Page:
For more than 30 years, children with life-threatening or life-limiting illnesses have received special care at Hospice of the Bluegrass. Since 1997, children have also had access to Daniel’s Care, a robust and nationally recognized Hospice program that helps infants, children, adolescents, and their families deal with the day-to-day struggles of living with a life-threatening illness or condition.
Hospice of the Bluegrass is a nationally recognized program that began with home visits and expanded to include collaboration with the Kentucky Children’s Hospital and the UK College of Medicine to help develop pediatric palliative services.
Some common diagnoses for Daniel’s Care patients include neurodegenerative disorders, cancer, inoperable heart defects, and severe birth defects. Because Daniel’s Care is affiliated with Hospice, parents are sometimes concerned that participating in the program means giving up hope. That is never the case. With Daniel’s Care, all current treatments may be continued, and do-not-resuscitate orders are not required. This was also recognized by the Patient Protection and Affordable Care Act (PPACA), which became effective in 2010. The PPACA requires state Medicaid programs to pay both curative and hospice services for children under the age of 21.
Pediatricians or primary care physicians refer patients to Daniel’s Care. Each child is served by a team of professionals. Each member of the Daniel’s Care team has received specialized training to care for pediatric patients. Team members may include a physician, pediatric nurse, chaplain, social worker, expressive therapist, bereavement counselor, home care aide, and volunteers. Daniel’s Care nurses will come to the patient’s home and help with medical care. Social workers and therapists work with the child and other family members on coping with the illness. Chaplains are available to discuss spiritual questions and issues. Home care aides help with patient care and light housekeeping, and volunteers are available for everything from companionship, running errands, and providing transportation to providing a break for the parent or caregiver.
Daniel’s Care may also provide specialized medical equipment like wheelchairs and oxygen monitors, medicines, and emergency funds for food, rent, and utilities. Daniel’s Care is the only end-of-life pediatric program in northern, central and southeastern Kentucky providing this vital care and support to children with life-threatening illnesses and their families.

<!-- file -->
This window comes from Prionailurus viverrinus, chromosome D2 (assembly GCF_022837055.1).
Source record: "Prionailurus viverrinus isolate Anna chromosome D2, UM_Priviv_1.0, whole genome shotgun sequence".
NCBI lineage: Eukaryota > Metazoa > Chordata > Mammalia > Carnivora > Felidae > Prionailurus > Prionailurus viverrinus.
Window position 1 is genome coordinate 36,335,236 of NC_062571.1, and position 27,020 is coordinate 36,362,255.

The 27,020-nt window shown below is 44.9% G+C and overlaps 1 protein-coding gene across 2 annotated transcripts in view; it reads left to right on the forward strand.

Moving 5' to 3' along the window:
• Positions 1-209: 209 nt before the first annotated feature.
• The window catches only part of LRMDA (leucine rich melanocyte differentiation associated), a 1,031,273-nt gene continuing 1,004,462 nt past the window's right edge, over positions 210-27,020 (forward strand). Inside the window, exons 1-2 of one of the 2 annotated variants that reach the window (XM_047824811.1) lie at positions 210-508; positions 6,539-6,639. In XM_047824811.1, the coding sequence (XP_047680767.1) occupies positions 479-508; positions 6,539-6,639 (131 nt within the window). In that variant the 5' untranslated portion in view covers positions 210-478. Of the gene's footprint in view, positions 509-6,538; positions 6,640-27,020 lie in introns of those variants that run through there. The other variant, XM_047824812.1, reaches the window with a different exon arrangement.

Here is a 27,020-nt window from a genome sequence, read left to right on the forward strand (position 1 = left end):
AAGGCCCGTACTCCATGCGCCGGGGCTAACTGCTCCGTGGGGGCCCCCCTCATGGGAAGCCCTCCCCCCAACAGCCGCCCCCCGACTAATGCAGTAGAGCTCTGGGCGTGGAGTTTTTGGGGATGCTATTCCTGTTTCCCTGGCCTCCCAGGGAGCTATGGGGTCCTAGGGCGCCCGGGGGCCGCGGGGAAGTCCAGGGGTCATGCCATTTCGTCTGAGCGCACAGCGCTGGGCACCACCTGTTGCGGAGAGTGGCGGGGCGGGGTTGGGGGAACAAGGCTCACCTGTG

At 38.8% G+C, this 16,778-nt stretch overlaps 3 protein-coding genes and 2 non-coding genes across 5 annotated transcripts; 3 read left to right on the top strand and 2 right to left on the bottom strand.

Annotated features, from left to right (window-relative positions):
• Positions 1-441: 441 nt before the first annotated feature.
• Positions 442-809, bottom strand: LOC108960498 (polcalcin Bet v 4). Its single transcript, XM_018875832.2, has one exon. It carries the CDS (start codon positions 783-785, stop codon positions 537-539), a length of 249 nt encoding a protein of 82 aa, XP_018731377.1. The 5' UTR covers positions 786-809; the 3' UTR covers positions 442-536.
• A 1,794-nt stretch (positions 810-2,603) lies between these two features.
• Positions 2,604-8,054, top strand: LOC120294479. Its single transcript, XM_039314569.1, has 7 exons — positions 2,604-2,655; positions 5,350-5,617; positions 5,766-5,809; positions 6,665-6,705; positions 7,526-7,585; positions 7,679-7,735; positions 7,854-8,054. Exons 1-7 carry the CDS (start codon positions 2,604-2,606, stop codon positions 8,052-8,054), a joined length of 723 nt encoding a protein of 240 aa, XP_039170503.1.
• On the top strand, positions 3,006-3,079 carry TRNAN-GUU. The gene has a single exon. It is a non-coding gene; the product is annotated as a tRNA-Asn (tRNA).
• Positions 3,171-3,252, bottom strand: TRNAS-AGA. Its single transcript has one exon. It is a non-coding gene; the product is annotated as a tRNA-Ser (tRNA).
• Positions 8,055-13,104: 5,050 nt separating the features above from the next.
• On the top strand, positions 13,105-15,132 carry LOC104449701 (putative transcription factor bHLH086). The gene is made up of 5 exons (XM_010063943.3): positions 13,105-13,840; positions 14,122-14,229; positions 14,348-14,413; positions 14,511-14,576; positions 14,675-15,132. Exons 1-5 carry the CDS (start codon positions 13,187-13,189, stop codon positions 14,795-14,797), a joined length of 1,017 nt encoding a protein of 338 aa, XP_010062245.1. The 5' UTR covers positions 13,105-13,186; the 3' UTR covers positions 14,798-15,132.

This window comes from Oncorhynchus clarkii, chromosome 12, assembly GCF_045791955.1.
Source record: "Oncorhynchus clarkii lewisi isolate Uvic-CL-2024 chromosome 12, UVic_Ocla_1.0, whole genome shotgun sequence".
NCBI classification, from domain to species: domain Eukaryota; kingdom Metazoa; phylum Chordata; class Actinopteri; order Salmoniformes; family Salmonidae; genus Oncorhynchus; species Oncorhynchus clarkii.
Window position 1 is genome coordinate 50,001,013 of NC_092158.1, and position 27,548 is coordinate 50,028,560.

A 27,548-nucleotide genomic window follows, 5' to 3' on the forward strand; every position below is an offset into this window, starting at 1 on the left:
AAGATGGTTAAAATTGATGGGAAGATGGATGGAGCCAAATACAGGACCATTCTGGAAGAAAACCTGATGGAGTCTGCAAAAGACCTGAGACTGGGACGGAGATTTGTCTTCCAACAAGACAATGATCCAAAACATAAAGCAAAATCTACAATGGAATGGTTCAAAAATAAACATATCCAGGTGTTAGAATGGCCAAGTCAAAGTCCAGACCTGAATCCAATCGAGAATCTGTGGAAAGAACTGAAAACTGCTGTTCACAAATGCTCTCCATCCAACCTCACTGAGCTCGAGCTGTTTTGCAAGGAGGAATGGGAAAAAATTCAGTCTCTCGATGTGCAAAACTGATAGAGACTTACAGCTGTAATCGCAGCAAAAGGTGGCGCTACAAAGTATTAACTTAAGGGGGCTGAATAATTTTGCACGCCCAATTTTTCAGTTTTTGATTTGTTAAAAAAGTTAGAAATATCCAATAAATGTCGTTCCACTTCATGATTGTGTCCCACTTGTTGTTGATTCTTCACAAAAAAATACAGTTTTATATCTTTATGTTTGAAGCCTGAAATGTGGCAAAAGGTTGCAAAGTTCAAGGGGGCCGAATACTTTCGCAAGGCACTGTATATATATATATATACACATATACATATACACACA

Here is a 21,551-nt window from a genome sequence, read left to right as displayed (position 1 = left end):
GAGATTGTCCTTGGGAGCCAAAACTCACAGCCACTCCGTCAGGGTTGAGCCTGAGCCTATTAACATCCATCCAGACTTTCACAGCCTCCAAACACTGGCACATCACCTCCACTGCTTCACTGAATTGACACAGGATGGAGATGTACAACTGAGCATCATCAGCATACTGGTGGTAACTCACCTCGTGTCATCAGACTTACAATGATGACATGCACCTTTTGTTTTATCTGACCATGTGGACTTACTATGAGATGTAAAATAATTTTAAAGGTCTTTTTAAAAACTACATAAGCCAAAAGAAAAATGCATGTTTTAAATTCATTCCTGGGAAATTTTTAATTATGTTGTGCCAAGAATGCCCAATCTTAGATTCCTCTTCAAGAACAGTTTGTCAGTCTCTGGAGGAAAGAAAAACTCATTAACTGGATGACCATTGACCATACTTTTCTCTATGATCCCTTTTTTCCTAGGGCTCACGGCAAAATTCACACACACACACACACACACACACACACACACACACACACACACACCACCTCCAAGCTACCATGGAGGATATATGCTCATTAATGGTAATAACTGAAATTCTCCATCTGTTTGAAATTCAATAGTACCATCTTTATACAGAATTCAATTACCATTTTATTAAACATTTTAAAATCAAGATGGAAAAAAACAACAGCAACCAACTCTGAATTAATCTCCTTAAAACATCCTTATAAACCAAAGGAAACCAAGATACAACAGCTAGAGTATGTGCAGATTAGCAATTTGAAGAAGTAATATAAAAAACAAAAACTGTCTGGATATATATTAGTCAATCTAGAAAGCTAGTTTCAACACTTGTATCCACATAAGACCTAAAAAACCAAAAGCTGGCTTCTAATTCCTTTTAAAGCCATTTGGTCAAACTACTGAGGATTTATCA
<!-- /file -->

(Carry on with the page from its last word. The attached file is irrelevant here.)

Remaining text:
In 2010, Daniel’s Care went through its biggest change since its inception – the addition of longer-term palliative care. The change expanded access to children’s hospice care for Kentuckians throughout the north, central and southeastern parts of the state. Daniel’s Care is now able to see children earlier in their prognosis and can offer a continuum of care from labor and delivery to NICU, PICU, and beyond.
Approximately 50,000 children die in the United States each year, but the dynamics of pediatric care are changing as children are living longer with chronic illness. Pediatric palliative medicine is growing as we look to evidence-based and measurable ways of handling complex cases.
Daniel’s Care is available to families with or without health insurance, and services are provided with no out-of-pocket expense to the family. While individual donations and grants have enabled Daniel’s Care to provide for the needs of these children when private insurance, Medicare, and Medicaid are insufficient, additional funding is always needed to ensure that these families continue to receive the medical care, medicines, equipment, and support they need.
For more details or to make a referral, visit www.hospicebg.org or contact Donna Armstrong, Daniel’s Care director, at (859) 276-5344 or (800) 876-6005.
Todd Coté, MD, is Chief Medical Officer of Hospice of the Bluegrass